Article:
virtual communities– networking hearts as well as minds. Netiquetter is vital – pay attention before you join in, assume goodwill as a starting point and jump in whenever you can make a contribution. Reciprocate if anyone does you a favour. When you start one you need to set an example – important to have decision making protocols set out at the beginning. Be patient and do not over react.
social production – Linux and wikipedia are the great examples of a new type of colllaborative work which is not motivated by economic or personal gain. Where thousands each can contribute a small piece to the pot then it is possible to produce wonderful results. This new approach is also spreading into collaborative consumption (eg Castells work in Spain). The web makes sharing much easier – couch surfing, car sharing, travel deals etc.
collective intelligence – a group of people can solve problems better than any individual if they find good ways to work together. Varied talents and a mix of genders helps get a good result – which is not correlated with the intelligence of the individuals in the group.
HR give comprehensive ideas about how to start and make a wiki work.
Networks are a vital way in which humans skillfully keep in contact with eachother. Several very large independent experiments have been done and all show that there are only 6 links between each and every person on the planet!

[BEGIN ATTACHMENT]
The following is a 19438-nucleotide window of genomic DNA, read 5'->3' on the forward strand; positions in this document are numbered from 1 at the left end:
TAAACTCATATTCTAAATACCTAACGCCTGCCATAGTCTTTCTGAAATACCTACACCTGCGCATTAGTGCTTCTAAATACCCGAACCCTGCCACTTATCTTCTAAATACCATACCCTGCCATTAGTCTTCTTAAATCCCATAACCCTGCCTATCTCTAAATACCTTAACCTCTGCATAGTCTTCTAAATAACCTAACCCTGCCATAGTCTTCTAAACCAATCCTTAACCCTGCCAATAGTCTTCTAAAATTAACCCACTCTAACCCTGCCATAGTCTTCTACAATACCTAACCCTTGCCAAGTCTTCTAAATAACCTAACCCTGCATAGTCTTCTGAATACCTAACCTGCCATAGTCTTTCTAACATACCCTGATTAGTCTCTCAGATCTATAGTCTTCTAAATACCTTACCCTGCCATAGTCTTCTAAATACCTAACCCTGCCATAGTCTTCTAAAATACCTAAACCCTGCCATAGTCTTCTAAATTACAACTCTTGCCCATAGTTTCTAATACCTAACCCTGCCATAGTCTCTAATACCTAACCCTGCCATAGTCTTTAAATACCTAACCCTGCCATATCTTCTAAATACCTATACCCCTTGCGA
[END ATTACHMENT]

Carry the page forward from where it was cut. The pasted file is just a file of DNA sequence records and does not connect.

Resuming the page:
The internet has enabled networking to reach new orders of magnitude.
The effects of networking multiply dramatically (exponentially) as the size and inter-connectedness of the networks increase. This will become a dominant characteristic of future human society.
Being good at networking gives one more influence. To do this you need:
to cultivate network contacts and create your own “brands” of links
a big and diverse network
to be flexible and be able to work in different contexts – learn the folklore of new networks
to build trust and social capital – humans respond well to those who give
to learn how to manage boundaries – who you communicate with and who you don't
understand the technology
to manage your time well – be good at “infotention”
The dilemma of getting large groups of people to co-operate for mutual interest but individual sacrifice can only be solved either with “police” or through mutual trust. Mutual trust comes most easily from reciprocity – each member seeing the value of adding social capital to achieve mutual benefit back from the group. If you want help in the future then help somebody now (it's the old rule of the countryside!).